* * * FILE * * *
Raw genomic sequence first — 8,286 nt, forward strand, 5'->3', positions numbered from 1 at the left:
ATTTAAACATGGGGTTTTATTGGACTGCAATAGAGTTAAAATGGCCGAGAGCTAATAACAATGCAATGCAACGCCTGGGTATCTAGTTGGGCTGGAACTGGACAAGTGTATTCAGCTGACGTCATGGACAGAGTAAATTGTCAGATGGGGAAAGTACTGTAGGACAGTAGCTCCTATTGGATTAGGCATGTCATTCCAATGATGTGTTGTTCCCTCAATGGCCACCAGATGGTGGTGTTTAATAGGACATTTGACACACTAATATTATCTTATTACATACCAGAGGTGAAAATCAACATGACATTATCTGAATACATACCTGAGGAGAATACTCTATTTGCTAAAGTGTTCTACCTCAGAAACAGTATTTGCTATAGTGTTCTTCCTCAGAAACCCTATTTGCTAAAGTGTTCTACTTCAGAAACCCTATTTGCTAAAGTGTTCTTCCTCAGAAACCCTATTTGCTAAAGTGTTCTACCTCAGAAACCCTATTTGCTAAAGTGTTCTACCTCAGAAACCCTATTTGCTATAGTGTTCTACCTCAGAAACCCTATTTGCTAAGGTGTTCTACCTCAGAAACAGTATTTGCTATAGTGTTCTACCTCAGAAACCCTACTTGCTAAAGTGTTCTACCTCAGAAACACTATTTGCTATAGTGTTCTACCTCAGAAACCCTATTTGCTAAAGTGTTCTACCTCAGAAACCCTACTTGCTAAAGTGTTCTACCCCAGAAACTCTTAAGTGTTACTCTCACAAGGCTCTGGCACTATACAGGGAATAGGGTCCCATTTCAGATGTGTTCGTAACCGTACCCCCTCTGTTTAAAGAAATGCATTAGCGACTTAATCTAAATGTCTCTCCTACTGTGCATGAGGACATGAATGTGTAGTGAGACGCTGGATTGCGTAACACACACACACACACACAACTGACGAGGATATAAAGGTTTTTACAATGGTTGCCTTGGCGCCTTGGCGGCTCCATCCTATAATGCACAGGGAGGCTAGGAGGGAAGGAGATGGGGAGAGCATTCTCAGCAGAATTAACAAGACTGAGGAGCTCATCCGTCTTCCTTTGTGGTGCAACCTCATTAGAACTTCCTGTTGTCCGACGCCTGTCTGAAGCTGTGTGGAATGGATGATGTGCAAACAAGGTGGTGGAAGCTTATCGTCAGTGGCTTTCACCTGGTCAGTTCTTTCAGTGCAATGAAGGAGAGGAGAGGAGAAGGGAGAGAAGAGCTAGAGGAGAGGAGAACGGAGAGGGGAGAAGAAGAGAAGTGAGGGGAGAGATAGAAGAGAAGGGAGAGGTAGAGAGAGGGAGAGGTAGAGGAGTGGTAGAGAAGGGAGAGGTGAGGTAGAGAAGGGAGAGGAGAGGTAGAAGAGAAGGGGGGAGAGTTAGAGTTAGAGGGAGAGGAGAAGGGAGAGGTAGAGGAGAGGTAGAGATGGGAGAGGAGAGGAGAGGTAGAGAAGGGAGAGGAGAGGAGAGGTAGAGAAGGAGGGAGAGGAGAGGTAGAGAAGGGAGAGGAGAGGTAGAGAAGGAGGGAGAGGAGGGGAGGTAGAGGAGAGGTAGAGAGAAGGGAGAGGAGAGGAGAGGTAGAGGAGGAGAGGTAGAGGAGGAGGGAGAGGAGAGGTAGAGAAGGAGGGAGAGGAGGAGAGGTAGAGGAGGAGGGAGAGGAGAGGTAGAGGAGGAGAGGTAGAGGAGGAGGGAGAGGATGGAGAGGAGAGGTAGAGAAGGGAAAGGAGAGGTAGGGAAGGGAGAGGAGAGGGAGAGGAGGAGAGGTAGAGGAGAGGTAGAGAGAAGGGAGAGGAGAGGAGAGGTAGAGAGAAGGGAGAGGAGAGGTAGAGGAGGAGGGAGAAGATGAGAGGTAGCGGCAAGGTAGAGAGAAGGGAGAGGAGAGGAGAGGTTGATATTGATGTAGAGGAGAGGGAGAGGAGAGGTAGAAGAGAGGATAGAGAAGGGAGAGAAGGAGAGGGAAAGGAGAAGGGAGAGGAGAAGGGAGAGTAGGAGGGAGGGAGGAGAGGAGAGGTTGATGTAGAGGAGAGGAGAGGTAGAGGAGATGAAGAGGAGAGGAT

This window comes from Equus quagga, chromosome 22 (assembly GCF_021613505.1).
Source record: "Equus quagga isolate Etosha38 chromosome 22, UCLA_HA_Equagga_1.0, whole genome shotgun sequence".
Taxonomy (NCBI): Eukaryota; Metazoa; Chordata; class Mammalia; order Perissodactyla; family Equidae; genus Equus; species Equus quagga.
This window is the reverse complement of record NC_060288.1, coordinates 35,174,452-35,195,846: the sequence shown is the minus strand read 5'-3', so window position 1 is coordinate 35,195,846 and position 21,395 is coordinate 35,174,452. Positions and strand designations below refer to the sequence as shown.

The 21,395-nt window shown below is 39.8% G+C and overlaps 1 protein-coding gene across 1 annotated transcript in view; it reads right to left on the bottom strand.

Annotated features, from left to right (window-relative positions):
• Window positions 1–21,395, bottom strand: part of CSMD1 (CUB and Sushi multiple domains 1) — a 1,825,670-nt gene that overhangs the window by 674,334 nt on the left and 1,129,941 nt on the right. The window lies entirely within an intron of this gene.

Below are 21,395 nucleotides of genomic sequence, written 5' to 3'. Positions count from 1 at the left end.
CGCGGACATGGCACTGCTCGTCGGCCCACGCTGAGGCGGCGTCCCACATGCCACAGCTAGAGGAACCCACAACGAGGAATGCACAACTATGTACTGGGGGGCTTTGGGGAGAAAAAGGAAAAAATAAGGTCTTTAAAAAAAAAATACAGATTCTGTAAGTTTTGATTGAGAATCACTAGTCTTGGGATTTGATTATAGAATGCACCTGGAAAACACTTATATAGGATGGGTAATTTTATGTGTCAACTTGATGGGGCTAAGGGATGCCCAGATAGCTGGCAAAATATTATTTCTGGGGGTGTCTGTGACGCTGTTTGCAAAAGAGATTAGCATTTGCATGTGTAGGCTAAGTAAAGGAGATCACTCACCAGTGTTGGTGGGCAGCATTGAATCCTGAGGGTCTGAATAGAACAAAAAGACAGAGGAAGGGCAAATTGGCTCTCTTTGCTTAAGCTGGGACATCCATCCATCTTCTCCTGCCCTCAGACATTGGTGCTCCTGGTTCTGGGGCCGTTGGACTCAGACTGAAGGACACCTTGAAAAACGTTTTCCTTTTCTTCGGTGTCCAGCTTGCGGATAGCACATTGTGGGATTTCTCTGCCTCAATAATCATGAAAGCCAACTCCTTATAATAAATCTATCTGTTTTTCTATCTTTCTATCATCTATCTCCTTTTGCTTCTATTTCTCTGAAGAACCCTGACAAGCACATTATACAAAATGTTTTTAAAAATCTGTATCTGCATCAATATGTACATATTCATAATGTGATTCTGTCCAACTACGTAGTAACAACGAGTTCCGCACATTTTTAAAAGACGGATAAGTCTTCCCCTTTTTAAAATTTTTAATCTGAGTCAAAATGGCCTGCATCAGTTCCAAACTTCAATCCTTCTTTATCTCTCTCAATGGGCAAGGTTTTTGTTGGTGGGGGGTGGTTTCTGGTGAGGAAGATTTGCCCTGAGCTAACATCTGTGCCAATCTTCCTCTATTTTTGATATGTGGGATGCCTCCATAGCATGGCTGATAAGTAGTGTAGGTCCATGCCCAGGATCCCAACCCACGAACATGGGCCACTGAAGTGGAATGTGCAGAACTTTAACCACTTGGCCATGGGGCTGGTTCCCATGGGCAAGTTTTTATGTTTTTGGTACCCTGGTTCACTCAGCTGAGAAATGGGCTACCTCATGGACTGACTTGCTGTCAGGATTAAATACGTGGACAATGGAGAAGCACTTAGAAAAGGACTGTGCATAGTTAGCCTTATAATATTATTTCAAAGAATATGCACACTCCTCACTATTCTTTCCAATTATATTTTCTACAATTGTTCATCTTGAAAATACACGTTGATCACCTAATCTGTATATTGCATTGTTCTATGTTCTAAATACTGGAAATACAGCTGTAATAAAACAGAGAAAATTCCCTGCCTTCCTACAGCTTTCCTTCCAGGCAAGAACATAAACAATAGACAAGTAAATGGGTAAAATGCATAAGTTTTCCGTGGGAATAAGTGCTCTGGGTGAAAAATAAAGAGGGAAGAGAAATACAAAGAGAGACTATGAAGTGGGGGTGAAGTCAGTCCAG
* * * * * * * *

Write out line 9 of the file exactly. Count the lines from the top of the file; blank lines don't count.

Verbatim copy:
• Window positions 1–21,395, bottom strand: part of CSMD1 (CUB and Sushi multiple domains 1) — a 1,825,670-nt gene that overhangs the window by 674,334 nt on the left and 1,129,941 nt on the right. The window lies entirely within an intron of this gene.